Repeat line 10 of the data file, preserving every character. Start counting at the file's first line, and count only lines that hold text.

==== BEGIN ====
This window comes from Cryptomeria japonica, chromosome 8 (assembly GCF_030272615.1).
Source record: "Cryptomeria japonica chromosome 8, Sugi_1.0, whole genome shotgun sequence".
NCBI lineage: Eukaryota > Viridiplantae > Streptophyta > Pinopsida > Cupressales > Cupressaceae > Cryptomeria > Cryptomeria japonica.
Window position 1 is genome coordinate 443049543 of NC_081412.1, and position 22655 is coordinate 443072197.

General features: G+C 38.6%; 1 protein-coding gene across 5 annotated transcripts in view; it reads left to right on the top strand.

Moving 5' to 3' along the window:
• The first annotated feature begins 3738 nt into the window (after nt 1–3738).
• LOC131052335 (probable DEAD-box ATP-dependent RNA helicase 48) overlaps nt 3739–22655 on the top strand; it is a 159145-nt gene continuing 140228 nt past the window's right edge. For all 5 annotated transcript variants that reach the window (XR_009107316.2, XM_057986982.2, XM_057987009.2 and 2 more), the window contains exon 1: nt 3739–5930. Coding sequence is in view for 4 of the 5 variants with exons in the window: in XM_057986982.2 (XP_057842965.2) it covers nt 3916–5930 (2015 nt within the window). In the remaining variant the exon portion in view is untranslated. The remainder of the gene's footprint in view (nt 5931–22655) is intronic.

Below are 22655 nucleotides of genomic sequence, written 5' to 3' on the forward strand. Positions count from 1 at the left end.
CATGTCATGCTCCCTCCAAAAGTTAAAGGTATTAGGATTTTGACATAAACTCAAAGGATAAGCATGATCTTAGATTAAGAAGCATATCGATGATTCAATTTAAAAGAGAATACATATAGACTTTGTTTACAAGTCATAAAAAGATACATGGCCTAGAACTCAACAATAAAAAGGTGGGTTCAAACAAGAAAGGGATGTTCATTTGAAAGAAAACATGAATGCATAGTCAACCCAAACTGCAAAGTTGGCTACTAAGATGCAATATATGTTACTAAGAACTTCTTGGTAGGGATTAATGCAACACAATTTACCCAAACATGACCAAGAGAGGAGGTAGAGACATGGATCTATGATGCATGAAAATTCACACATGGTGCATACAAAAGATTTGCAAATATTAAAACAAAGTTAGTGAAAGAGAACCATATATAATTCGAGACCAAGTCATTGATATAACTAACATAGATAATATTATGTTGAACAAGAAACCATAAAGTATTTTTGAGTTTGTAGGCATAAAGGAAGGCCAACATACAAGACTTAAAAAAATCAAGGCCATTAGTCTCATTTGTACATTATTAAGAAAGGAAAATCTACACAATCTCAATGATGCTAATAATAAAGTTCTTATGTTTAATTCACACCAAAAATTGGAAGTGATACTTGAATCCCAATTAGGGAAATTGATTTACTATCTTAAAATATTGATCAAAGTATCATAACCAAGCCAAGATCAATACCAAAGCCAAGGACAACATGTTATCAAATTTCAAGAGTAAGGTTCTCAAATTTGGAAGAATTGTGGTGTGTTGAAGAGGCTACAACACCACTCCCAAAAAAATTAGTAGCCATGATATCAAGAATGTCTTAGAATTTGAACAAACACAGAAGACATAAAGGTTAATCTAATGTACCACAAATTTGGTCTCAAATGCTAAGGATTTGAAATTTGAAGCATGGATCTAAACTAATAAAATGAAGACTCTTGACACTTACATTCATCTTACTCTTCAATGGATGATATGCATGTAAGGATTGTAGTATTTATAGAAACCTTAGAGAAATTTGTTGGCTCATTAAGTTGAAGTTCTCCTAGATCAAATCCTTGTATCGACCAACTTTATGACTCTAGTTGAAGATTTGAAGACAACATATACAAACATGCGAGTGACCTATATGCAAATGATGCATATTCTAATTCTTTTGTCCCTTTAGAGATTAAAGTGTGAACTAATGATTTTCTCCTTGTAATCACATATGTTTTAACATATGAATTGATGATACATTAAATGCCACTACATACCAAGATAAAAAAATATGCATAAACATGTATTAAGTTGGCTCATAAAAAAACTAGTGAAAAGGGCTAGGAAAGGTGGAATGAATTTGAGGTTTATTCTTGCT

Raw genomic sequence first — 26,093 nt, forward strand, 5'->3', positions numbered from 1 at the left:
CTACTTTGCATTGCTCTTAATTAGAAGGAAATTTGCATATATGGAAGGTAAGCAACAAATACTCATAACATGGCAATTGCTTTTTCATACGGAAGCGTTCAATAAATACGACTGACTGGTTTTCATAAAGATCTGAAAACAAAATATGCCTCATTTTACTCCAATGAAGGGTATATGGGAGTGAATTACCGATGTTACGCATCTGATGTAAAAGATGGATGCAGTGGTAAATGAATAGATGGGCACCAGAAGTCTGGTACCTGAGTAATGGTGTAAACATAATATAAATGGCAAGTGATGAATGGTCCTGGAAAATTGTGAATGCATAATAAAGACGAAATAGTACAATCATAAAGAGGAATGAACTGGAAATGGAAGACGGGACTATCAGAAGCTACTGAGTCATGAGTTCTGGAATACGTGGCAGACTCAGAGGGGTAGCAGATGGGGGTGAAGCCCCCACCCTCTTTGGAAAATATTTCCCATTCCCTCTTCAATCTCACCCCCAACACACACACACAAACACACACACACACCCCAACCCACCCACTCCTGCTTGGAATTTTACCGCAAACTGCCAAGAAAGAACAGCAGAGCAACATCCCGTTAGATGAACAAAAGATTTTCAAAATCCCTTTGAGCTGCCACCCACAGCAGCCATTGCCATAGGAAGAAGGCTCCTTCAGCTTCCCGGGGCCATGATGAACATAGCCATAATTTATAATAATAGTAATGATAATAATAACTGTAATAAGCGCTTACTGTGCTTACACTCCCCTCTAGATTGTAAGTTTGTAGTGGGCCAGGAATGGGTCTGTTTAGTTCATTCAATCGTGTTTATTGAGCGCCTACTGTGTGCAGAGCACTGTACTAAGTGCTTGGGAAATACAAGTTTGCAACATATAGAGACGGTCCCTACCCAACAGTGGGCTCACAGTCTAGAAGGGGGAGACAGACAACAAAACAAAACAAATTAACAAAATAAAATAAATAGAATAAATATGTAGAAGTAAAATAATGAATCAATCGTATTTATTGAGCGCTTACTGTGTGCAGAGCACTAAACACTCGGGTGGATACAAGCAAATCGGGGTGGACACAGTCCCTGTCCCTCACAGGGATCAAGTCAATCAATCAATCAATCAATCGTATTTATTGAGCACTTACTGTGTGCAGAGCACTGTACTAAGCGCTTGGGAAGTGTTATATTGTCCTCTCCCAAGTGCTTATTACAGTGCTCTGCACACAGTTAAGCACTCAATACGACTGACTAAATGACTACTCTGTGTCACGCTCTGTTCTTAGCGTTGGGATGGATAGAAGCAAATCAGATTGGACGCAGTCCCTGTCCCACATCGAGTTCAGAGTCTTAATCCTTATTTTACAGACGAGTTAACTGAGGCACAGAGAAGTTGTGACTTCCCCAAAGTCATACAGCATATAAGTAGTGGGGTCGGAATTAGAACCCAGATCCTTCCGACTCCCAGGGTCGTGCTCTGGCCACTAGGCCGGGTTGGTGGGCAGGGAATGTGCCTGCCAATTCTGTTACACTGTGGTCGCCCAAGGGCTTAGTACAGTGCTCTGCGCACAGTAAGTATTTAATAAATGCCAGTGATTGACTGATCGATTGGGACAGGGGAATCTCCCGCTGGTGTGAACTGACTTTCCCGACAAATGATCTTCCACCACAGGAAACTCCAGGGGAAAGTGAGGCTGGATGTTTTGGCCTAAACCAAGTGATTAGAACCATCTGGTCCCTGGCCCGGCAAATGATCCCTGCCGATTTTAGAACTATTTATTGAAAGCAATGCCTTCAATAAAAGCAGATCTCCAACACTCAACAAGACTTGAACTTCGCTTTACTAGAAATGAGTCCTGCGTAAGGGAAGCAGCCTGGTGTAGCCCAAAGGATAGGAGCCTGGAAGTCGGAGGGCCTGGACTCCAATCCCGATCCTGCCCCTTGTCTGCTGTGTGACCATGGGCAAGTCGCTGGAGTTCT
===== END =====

CATGTCATGCTCCCTCCAAAAGTTAAAGGTATTAGGATTTTGACATAAACTCAAAGGATAAGCATGATCTTAGATTAAGAAGCATATCGATGATTCAATTTAAAAGAGAATACATATAGACTTTGTTTACAAGTCATAAAAAGATACATGGCCTAGAACTCAACAATAAAAAGGTGGGTTCAAACAAGAAAGGGATGTTCATTTGAAAGAAAACATGAATGCATAGTCAACCCAAACTGCAAAGTTGGCTACTAAGATGCAATATATGTTACTAAGAACTTCTTGGTAGGGATTAATGCAACACAATTTACCCAAACATGACCAAGAGAGGAGGTAGAGACATGGATCTATGATGCATGAAAATTCACACATGGTGCATACAAAAGATTTGCAAATATTAAAACAAAGTTAGTGAAAGAGAACCATATATAATTCGAGACCAAGTCATTGATATAACTAACATAGATAATATTATGTTGAACAAGAAACCATAAAGTATTTTTGAGTTTGTAGGCATAAAGGAAGGCCAACATACAAGACTTAAAAAAATCAAGGCCATTAGTCTCATTTGTACATTATTAAGAAAGGAAAATCTACACAATCTCAATGATGCTAATAATAAAGTTCTTATGTTTAATTCACACCAAAAATTGGAAGTGATACTTGAATCCCAATTAGGGAAATTGATTTACTATCTTAAAATATTGATCAAAGTATCATAACCAAGCCAAGATCAATACCAAAGCCAAGGACAACATGTTATCAAATTTCAAGAGTAAGGTTCTCAAATTTGGAAGAATTGTGGTGTGTTGAAGAGGCTACAACACCACTCCCAAAAAAATTAGTAGCCATGATATCAAGAATGTCTTAGAATTTGAACAAACACAGAAGACATAAAGGTTAATCTAATGTACCACAAATTTGGTCTCAAATGCTAAGGATTTGAAATTTGAAGCATGGATCTAAACTAATAAAATGAAGACTCTTGACACTTACATTCATCTTACTCTTCAATGGATGATATGCATGTAAGGATTGTAGTATTTATAGAAACCTTAGAGAAATTTGTTGGCTCATTAAGTTGAAGTTCTCCTAGATCAAATCCTTGTATCGACCAACTTTATGACTCTAGTTGAAGATTTGAAGACAACATATACAAACATGCGAGTGACCTATATGCAAATGATGCATATTCTAATTCTTTTGTCCCTTTAGAGATTAAAGTGTGAACTAATGATTTTCTCCTTGTAATCACATATGTTTTAACATATGAATTGATGATACATTAAATGCCACTACATACCAAGATAAAAAAATATGCATAAACATGTATTAAGTTGGCTCATAAAAAAACTAGTGAAAAGGGCTAGGAAAGGTGGAATGAATTTGAGGTTTATTCTTGCT